2cornucopias

Peter Saw the Truth

In 05 Homilies by Fr. Reid on 2015/06/26 at 12:00 AM

 

In our Gospel today our Lord asks His disciples a question about identity. He wants to know if the world around Him recognizes Him for Who He Is. The answers given by the disciples reveal that many people recognize at least aspects of Jesus’ identity.
Like John the Baptist, Jesus did come to call people to repentance. Like Elijah, Jesus did come to preach and defend the truth about God. But these are only aspects of Jesus’ identity and mission and not the full story.
Only St. Peter, the leader of the nascent Church, gets the answer correct. He knows that Jesus is more than a prophet, greater even than John the Baptist. Peter sees the truth that Jesus is indeed the Christ, the Messiah, the One Who will save us from our sins.
Perhaps we are a bit scandalized that so many of the Jews of Jesus’ day did not recognize His divinity. How many people does one need to heal, how many demons does one need to drive out, and how many miracles does one need to perform to prove one’s divinity?
But we mustn’t be scandalized or hold the Jews of Jesus’ day in any more contempt than we hold modern man, for even now – 2000 years later – can we say with any certainty that mankind truly recognizes the full truth about Jesus, even those who profess a Christian faith?
While many people in this world may profess belief that Jesus is the Son of God, the Word- Made-Flesh, the second Person of the Most Holy Trinity, our Savior and our Redeemer, so many of us fail to live our lives in a way that provides validity to our belief.
Living our lives in a way that provides validity to our belief that Jesus is both God and man is not to say that we must live perfectly sinless lives, but it does mean that we must be at least striving for perfection.
It means that we must be sorry for our sins and confess them, that we must live prayerful lives – adoring Christ and giving thanks to Him – and it means that we must try to follow His teachings, which are given voice in the teachings and traditions of the Church He founded.
Most importantly, if we profess belief in Jesus Christ, then we must seek to imitate Him in all ways, to identify with Him, to be as much like Him as possible.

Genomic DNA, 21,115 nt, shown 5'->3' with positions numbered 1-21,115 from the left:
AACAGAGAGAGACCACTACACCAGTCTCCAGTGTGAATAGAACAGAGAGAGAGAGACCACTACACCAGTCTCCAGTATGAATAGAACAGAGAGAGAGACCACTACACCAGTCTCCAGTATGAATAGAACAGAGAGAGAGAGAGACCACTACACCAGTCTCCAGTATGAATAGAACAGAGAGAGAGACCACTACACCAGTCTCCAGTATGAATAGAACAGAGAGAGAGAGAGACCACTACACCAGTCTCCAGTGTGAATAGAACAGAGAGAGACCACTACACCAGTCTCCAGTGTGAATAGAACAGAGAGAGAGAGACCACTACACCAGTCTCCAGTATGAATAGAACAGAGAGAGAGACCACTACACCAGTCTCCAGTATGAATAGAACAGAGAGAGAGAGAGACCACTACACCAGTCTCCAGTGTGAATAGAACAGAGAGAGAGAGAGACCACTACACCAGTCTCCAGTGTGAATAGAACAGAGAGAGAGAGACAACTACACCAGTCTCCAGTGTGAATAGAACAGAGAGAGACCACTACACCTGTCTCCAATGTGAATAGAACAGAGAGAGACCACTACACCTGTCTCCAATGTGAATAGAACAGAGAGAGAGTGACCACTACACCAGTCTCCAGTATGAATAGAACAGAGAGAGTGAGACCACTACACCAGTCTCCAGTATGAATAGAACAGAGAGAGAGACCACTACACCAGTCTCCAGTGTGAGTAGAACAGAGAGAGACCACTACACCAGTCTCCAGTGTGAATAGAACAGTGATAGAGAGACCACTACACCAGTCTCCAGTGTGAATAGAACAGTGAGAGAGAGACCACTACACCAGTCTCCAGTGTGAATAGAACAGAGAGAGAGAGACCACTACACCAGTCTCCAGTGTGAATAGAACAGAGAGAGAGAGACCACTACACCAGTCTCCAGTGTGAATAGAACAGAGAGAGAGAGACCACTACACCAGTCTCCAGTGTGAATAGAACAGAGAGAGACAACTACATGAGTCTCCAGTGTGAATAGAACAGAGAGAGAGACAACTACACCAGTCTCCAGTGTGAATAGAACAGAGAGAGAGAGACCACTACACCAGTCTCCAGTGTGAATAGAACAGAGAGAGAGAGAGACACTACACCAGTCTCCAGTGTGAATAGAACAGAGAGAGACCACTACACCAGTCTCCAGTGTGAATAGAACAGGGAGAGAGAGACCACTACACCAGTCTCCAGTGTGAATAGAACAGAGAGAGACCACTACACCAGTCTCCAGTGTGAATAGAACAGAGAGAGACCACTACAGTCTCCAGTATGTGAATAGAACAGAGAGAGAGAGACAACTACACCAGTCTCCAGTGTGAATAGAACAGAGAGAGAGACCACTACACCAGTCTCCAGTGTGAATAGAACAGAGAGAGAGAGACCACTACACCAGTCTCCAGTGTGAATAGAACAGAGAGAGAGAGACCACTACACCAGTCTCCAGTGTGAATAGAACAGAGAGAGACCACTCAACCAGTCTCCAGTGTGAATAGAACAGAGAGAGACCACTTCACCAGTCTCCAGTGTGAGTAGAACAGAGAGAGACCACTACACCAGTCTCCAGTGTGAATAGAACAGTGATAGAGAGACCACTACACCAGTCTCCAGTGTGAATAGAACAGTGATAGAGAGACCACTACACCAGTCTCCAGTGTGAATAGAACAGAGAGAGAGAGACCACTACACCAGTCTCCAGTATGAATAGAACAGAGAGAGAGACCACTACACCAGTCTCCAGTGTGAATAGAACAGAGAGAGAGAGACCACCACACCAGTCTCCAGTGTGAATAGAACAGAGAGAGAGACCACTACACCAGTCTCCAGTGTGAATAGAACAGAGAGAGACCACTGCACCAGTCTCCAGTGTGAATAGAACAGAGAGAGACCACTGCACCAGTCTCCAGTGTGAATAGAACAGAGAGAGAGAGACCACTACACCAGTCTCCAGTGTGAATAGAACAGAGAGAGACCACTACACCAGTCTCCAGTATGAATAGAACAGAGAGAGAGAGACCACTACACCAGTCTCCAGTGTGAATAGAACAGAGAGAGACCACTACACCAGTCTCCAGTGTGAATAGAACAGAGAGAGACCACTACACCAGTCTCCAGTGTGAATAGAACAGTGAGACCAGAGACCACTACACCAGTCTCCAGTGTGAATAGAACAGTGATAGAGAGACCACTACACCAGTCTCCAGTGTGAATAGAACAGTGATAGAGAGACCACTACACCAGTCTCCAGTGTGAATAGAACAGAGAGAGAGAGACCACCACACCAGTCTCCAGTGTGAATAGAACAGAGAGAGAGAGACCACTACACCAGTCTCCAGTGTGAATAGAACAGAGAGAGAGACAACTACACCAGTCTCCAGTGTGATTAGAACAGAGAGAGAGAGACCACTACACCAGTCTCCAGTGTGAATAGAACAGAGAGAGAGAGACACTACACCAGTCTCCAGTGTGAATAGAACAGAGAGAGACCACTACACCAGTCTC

Ultimately, it means that we must be willing to suffer and die with Him and for Him, for it is in our Lord’s suffering and death that we see our Lord’s identity most clearly.
In his letter to the Galatians, St. Paul mentions today that through the Sacrament of Baptism we clothe ourselves in Christ. Just as a bride takes on the name of her bridegroom at the time of their marriage, so too do we take on the name of our Lord at baptism.
Baptism makes us Christians. Once we are baptized, our Christianity becomes our primary identity…so much so that St. Paul says that: “There is neither Jew nor Greek, there is neither slave nor free person, there is not male and female.”
And so if we have been baptized, we must learn to think of ourselves first and foremost as Christians. It matters little what country we come from, what job we hold or profession we practice, or what color our skin is.
Nothing that the world says is important should truly define our identity, for nothing the world says is important will give us a better chance of being saved.
But being a Catholic does, for within the warm embrace of Holy Mother Church we find not only the fullness of Truth, but also an abundance of sanctifying grace, by which alone man is saved!
Yet if we wish to enjoy the sanctifying grace given to us and strengthened within us by the Sacraments, we must live out our identity as Christians, most especially in our willingness to suffer and die to self. This is the hard part about being a Catholic, and it’s often the reason why some people leave the Church: they simply don’t want to change their lives in the ways the Church demands.